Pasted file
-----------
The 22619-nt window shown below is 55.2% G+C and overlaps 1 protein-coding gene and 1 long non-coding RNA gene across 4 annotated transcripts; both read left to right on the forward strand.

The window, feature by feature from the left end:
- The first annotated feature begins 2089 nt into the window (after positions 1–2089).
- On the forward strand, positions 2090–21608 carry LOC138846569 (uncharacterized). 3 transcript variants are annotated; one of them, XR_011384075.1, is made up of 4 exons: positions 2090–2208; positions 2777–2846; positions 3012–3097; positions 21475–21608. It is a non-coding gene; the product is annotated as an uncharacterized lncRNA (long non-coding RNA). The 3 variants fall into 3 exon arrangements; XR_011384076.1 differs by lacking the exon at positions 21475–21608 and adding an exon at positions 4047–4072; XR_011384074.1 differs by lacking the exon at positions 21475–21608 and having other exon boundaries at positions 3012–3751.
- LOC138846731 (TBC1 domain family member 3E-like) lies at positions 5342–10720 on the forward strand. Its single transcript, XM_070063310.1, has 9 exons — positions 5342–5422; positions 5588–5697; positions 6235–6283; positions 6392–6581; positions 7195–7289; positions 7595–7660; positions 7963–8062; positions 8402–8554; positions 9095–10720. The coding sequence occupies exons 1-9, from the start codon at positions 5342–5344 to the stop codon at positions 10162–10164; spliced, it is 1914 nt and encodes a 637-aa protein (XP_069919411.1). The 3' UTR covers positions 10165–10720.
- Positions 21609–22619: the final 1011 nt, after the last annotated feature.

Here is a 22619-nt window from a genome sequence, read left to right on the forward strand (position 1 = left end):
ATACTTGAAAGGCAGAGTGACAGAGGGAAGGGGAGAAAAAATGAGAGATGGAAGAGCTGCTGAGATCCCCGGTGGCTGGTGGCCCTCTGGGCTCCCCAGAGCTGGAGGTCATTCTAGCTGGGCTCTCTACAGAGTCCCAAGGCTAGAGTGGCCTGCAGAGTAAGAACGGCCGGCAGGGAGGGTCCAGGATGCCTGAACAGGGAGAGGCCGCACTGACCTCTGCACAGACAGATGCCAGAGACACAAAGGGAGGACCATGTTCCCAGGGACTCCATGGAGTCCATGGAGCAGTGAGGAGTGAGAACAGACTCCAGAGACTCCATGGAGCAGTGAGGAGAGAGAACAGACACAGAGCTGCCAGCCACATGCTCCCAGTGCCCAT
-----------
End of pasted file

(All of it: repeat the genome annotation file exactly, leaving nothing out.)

The 22619-nt window shown below is 55.2% G+C and overlaps 1 protein-coding gene and 1 long non-coding RNA gene across 4 annotated transcripts; both read left to right on the forward strand.

The window, feature by feature from the left end:
- The first annotated feature begins 2089 nt into the window (after positions 1–2089).
- On the forward strand, positions 2090–21608 carry LOC138846569 (uncharacterized). 3 transcript variants are annotated; one of them, XR_011384075.1, is made up of 4 exons: positions 2090–2208; positions 2777–2846; positions 3012–3097; positions 21475–21608. It is a non-coding gene; the product is annotated as an uncharacterized lncRNA (long non-coding RNA). The 3 variants fall into 3 exon arrangements; XR_011384076.1 differs by lacking the exon at positions 21475–21608 and adding an exon at positions 4047–4072; XR_011384074.1 differs by lacking the exon at positions 21475–21608 and having other exon boundaries at positions 3012–3751.
- LOC138846731 (TBC1 domain family member 3E-like) lies at positions 5342–10720 on the forward strand. Its single transcript, XM_070063310.1, has 9 exons — positions 5342–5422; positions 5588–5697; positions 6235–6283; positions 6392–6581; positions 7195–7289; positions 7595–7660; positions 7963–8062; positions 8402–8554; positions 9095–10720. The coding sequence occupies exons 1-9, from the start codon at positions 5342–5344 to the stop codon at positions 10162–10164; spliced, it is 1914 nt and encodes a 637-aa protein (XP_069919411.1). The 3' UTR covers positions 10165–10720.
- Positions 21609–22619: the final 1011 nt, after the last annotated feature.

Here is a 22619-nt window from a genome sequence, read left to right on the forward strand (position 1 = left end):
ATACTTGAAAGGCAGAGTGACAGAGGGAAGGGGAGAAAAAATGAGAGATGGAAGAGCTGCTGAGATCCCCGGTGGCTGGTGGCCCTCTGGGCTCCCCAGAGCTGGAGGTCATTCTAGCTGGGCTCTCTACAGAGTCCCAAGGCTAGAGTGGCCTGCAGAGTAAGAACGGCCGGCAGGGAGGGTCCAGGATGCCTGAACAGGGAGAGGCCGCACTGACCTCTGCACAGACAGATGCCAGAGACACAAAGGGAGGACCATGTTCCCAGGGACTCCATGGAGTCCATGGAGCAGTGAGGAGTGAGAACAGACTCCAGAGACTCCATGGAGCAGTGAGGAGAGAGAACAGACACAGAGCTGCCAGCCACATGCTCCCAGTGCCCAT